Op-Ed: Strategic missile submarines are the Navy’s number one priority
Last December, the U.S. Navy announced the name of the first ship of a new class of ballistic missile submarines (SSBNs). The new ballistic missile submarine, or boomer, will be named USS Columbia after the District of Columbia and designated SSBN 826. The first Columbia-class submarine will not enter service until 2031, but the program is already the Navy’s number one priority for funding and acquisition. It is expected that nearly $128 billion will be spent to develop and build the 12 new SSBNs.
Ballistic missile submarines are an important part of the United States ability to deter, but if necessary fight, a nuclear war with their SLBMs, or submarine ballistic missiles. SSBNs make up one leg of the Nuclear Triad, with the other two legs being land-based Minuteman intercontinental ballistic missiles (ICBMs) and nuclear capable strategic bombers such as the B-52, B-2 and the future B-21. Of this “triad,” the SSBN is the most survivable platform, and the one weapon system that creates a pause in the minds of other nation’s war planners. Nearly undetectable, the SSBNs prowl the oceans in solitude waiting for a launch message all hope will never come. While an adversary may know the location of every missile silo or bomber base, the exact location of the America’s ballistic missile submarines is unknown and it is this threat of near instant retaliation that has prevented a nuclear exchange.
America has been conducting strategic deterrent patrols since 1960 with SSBNs. USS George Washington was the first to go to sea, establishing a pattern that has not been broken since then. Using two crews – a Blue and Gold – the submarines are able to maximize their time at sea ensuring the maximum amount of coverage and flexibility is given to U.S. Strategic Command.
When USS Columbia enters the fleet, she will be replacing the SSBNS of the Ohio-class. Originally there were 18 Ohio-class boomers, but now only 14 continue to conduct deterrent patrols. The first four submarines of the class – the Ohio, Michigan, Florida and Georgia – have all been converted to guided missile submarines, or SSGNs. Instead of carrying SLBMs, they now carry Tomahawk cruise missiles and support special warfare missions by embarking SEALs and equipment to support those operations. The Ohio-class boats were all commissioned between November 1981 and September 1997, and are a 1970’s design that is rapidly nearing the end of their service lives.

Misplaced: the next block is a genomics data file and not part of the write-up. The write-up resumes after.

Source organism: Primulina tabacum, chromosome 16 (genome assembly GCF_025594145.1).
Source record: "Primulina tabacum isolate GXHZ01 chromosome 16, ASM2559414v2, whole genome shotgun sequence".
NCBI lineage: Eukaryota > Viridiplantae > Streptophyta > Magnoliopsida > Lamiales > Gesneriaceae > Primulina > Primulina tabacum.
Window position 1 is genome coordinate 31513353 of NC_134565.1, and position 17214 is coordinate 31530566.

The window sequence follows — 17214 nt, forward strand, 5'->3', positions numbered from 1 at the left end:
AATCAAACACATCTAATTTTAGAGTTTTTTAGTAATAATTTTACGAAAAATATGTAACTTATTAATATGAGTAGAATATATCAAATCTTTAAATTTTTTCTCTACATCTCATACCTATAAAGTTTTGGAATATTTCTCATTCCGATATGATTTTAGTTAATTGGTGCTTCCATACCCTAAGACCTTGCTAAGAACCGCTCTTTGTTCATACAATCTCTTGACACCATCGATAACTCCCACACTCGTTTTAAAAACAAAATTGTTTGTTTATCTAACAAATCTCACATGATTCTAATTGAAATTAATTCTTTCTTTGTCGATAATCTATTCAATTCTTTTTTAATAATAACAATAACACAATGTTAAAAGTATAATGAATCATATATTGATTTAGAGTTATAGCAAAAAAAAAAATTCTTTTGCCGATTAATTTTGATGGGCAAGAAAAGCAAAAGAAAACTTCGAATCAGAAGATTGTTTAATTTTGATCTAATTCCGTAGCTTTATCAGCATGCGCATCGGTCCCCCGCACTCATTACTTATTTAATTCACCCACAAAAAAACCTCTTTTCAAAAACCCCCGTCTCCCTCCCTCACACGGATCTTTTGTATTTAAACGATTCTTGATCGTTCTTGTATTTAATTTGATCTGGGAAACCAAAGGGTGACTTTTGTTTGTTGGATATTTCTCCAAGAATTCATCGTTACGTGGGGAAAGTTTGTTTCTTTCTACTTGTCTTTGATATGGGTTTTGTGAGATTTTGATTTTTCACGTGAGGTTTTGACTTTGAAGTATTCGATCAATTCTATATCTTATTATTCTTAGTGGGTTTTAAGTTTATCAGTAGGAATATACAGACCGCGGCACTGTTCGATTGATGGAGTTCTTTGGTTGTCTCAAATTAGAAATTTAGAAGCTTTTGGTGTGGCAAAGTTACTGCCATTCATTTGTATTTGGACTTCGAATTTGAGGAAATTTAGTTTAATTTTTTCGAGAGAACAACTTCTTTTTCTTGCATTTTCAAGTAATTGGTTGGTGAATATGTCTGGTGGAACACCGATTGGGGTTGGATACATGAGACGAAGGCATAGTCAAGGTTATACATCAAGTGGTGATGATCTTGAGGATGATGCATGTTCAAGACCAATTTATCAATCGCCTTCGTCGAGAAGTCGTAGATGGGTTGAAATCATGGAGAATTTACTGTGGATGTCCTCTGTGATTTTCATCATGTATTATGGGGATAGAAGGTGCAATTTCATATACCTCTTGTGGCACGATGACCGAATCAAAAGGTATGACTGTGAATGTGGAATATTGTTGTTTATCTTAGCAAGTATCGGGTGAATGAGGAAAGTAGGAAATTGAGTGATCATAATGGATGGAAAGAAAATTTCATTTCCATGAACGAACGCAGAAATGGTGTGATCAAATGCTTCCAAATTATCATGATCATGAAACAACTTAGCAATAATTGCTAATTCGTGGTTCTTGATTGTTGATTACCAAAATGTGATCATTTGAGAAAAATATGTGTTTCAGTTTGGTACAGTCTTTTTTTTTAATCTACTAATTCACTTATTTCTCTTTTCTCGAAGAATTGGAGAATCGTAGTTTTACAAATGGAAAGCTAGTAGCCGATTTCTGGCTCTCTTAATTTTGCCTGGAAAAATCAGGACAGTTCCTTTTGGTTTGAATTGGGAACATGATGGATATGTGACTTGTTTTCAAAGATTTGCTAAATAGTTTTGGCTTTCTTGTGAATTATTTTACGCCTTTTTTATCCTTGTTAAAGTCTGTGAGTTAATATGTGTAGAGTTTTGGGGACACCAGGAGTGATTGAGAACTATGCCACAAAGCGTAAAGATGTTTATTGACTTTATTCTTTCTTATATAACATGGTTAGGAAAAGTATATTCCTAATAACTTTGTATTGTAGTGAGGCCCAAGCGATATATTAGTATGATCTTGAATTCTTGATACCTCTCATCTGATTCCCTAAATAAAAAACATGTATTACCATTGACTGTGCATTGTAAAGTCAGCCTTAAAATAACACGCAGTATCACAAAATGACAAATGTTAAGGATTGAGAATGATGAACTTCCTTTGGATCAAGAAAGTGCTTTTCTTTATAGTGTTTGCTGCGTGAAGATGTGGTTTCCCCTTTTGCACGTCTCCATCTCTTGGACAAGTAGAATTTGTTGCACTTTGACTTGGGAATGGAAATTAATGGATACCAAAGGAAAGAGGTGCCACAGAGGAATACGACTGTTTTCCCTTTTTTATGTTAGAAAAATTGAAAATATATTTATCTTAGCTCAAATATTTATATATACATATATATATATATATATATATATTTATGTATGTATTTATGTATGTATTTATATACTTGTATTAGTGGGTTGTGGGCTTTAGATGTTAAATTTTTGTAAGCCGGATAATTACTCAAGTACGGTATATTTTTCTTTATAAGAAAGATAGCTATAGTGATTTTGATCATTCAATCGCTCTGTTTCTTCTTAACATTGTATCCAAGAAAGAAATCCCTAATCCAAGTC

USS Ohio concluded her first deterrent patrol in 1982 and it will be nearly 50 years before the next class of SSBNs do the same. Following the collapse of the Soviet Union in 1991, the so-called “Peace Dividend” and the never-ending conflicts post-9/11, the Navy has not moved forward on an Ohio replacement until the last several years. As a result, the Navy has put the construction of the new ballistic missile submarines on such a tight schedule that no room for error exists. USS Henry M. Jackson will be the first of the Ohio-class to be decommissioned and that is scheduled to occur in 2027. In each successive year one Ohio boat will be retired further straining the SSBN fleet until the Columbia-class begins to arrive.
Unlike the Ohio-class boats that she will be replacing, Columbia not carry 24 Trident II D5 SLBMs. Instead the submarine will only carry 16 of the missiles, each capable of carrying 8-12 warheads. Columbia is expected to have a 42-year life span with a life-of-ship nuclear reactor which reduce overhaul periods allowing for the boats to spend more of their time at sea. Each submarine of the Columbia-class is expected to make 124 deterrent patrols over those 42 years, serving until 2085.
The Navy has traditionally added all research and development costs to the first ship of any class (look at the price tag of USS Gerald R. Ford), but with Columbia those cost are going to be spread out among the boats, suggesting that R&D will continue throughout the construction of the SSBNs, allowing for modifications and alterations to implemented as soon as the threat dynamic changes.
If there is one program the Navy must get right it is the Columbia-class. As the final design studies are underway at Electric Boat, which is the main contractor for the project, there can be no be errors or delays such as the Navy’s newest aircraft carrier experienced. Being late with Columbia is not an option. Strategic missile submarine patrols have secured our nation’s past, and will continue to secure our future.
Gary Wetzel is an experienced military aviation photographer and writer. He is the author of two books on A-10 combat operations in Afghanistan and a U.S. Navy veteran, having served aboard fast-attack submarines as a sonar technician.
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